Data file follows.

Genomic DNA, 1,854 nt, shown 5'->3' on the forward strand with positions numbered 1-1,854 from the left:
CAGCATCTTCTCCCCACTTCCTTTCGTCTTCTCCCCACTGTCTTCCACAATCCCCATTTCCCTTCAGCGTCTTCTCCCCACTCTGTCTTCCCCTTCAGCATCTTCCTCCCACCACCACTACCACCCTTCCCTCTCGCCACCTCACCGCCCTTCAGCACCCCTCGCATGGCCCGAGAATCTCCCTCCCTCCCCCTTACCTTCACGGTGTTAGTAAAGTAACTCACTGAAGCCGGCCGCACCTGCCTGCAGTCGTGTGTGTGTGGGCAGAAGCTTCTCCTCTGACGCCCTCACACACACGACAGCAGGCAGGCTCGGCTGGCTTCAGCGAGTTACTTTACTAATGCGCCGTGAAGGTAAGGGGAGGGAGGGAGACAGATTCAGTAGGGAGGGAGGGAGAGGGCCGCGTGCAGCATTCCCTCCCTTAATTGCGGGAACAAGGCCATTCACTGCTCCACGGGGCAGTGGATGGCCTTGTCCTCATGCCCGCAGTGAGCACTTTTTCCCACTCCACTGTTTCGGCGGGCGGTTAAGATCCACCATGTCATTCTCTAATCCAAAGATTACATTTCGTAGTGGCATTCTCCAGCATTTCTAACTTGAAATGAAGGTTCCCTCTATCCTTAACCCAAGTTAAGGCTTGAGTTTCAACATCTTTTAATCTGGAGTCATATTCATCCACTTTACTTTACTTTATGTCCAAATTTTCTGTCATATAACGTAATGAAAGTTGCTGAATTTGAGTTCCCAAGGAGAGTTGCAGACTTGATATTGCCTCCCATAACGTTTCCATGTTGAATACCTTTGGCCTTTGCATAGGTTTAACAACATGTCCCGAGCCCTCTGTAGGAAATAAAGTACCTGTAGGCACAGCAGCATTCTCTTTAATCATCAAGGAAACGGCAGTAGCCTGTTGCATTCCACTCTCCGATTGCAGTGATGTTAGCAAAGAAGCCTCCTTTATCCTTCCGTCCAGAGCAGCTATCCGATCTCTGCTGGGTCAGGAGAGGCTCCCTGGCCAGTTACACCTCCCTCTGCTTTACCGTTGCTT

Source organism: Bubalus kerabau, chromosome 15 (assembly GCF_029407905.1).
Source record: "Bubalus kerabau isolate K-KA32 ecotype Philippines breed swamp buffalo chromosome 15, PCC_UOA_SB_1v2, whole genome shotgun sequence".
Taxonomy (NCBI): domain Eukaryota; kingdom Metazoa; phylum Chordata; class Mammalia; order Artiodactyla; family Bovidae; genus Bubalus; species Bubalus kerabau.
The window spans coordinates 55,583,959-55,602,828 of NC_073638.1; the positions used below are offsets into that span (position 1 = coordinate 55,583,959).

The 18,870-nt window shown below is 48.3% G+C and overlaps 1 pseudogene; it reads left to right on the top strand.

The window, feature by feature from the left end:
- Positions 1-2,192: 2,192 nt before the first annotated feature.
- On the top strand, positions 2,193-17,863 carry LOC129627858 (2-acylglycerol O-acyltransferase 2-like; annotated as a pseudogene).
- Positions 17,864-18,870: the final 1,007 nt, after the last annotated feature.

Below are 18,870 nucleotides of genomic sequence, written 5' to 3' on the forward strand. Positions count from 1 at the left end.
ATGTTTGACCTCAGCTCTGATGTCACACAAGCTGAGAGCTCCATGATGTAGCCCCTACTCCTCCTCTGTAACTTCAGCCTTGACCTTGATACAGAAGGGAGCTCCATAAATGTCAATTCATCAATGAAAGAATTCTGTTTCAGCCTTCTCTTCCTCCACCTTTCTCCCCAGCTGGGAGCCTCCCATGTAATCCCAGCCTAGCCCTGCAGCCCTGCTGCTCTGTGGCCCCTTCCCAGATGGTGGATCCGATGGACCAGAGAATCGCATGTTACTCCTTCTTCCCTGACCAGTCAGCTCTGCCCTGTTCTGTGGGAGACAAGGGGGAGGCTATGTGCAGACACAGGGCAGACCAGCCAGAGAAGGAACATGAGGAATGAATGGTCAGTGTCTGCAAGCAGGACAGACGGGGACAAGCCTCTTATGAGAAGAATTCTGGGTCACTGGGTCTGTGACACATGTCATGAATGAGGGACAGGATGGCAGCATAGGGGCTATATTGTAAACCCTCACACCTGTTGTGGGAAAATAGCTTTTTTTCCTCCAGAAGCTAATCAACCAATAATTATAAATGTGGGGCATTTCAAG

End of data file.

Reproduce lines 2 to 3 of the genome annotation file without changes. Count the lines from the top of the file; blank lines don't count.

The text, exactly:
CAGCATCTTCTCCCCACTTCCTTTCGTCTTCTCCCCACTGTCTTCCACAATCCCCATTTCCCTTCAGCGTCTTCTCCCCACTCTGTCTTCCCCTTCAGCATCTTCCTCCCACCACCACTACCACCCTTCCCTCTCGCCACCTCACCGCCCTTCAGCACCCCTCGCATGGCCCGAGAATCTCCCTCCCTCCCCCTTACCTTCACGGTGTTAGTAAAGTAACTCACTGAAGCCGGCCGCACCTGCCTGCAGTCGTGTGTGTGTGGGCAGAAGCTTCTCCTCTGACGCCCTCACACACACGACAGCAGGCAGGCTCGGCTGGCTTCAGCGAGTTACTTTACTAATGCGCCGTGAAGGTAAGGGGAGGGAGGGAGACAGATTCAGTAGGGAGGGAGGGAGAGGGCCGCGTGCAGCATTCCCTCCCTTAATTGCGGGAACAAGGCCATTCACTGCTCCACGGGGCAGTGGATGGCCTTGTCCTCATGCCCGCAGTGAGCACTTTTTCCCACTCCACTGTTTCGGCGGGCGGTTAAGATCCACCATGTCATTCTCTAATCCAAAGATTACATTTCGTAGTGGCATTCTCCAGCATTTCTAACTTGAAATGAAGGTTCCCTCTATCCTTAACCCAAGTTAAGGCTTGAGTTTCAACATCTTTTAATCTGGAGTCATATTCATCCACTTTACTTTACTTTATGTCCAAATTTTCTGTCATATAACGTAATGAAAGTTGCTGAATTTGAGTTCCCAAGGAGAGTTGCAGACTTGATATTGCCTCCCATAACGTTTCCATGTTGAATACCTTTGGCCTTTGCATAGGTTTAACAACATGTCCCGAGCCCTCTGTAGGAAATAAAGTACCTGTAGGCACAGCAGCATTCTCTTTAATCATCAAGGAAACGGCAGTAGCCTGTTGCATTCCACTCTCCGATTGCAGTGATGTTAGCAAAGAAGCCTCCTTTATCCTTCCGTCCAGAGCAGCTATCCGATCTCTGCTGGGTCAGGAGAGGCTCCCTGGCCAGTTACACCTCCCTCTGCTTTACCGTTGCTT

Source organism: Bubalus kerabau, chromosome 15 (assembly GCF_029407905.1).